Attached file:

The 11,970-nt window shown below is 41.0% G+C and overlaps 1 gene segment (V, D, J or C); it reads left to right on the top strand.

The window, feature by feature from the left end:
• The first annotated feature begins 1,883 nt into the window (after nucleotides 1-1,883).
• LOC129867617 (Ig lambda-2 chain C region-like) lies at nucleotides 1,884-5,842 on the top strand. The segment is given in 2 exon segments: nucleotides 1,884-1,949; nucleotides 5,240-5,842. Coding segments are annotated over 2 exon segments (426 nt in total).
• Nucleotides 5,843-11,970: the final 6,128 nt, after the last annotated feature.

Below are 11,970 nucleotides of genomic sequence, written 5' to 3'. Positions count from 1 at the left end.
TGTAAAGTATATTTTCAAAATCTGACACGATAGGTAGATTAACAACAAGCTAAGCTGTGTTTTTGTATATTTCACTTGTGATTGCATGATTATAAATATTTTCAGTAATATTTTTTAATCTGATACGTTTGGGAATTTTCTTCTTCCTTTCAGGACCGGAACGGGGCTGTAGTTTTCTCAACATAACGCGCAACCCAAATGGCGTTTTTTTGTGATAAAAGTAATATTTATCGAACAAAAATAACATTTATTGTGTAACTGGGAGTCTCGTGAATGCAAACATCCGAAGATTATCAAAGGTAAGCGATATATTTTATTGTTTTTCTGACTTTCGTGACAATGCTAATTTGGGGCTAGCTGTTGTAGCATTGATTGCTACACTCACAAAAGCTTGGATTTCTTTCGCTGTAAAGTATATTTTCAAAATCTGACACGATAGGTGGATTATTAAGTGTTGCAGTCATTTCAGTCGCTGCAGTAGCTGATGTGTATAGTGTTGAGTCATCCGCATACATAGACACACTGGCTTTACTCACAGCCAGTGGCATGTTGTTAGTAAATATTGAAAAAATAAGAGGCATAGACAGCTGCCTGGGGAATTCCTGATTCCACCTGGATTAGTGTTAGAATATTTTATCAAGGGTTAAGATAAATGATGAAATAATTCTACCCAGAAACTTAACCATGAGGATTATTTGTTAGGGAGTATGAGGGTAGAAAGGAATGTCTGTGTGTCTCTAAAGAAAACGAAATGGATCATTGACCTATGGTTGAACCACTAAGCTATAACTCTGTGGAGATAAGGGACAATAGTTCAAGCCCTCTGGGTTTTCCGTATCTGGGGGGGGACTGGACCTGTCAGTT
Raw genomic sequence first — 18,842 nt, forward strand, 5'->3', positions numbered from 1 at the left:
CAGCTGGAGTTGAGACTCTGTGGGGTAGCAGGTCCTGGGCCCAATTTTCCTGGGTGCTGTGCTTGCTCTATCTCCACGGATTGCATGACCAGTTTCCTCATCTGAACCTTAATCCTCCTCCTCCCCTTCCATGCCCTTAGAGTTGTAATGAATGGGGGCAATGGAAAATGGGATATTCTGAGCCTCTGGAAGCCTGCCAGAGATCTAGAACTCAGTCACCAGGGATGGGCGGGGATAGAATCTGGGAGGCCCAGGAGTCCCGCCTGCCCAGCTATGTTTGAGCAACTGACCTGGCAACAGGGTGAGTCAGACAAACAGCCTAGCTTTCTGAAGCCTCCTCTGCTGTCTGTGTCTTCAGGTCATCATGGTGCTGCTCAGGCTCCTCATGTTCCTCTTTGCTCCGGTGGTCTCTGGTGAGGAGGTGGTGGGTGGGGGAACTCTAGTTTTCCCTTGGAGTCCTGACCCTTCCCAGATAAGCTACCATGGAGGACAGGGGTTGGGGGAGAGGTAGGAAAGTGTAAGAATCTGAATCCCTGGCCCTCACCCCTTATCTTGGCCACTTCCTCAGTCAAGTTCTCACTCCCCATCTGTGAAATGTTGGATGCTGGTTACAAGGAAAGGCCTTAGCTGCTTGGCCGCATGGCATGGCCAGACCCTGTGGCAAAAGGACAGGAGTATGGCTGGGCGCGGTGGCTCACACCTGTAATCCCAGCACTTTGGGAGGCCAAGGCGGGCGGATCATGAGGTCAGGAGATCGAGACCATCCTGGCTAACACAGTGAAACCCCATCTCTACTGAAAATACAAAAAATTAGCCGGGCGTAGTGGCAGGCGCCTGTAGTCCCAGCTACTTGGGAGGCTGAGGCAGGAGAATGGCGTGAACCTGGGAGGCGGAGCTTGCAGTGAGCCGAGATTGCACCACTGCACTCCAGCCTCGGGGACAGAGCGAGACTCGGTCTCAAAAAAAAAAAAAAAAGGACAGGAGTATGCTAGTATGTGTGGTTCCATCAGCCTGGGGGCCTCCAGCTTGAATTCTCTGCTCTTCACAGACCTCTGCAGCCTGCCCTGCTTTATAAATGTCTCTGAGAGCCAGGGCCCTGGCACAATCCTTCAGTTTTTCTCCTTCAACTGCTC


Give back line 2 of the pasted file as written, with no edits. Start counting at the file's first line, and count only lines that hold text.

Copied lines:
The window, feature by feature from the left end: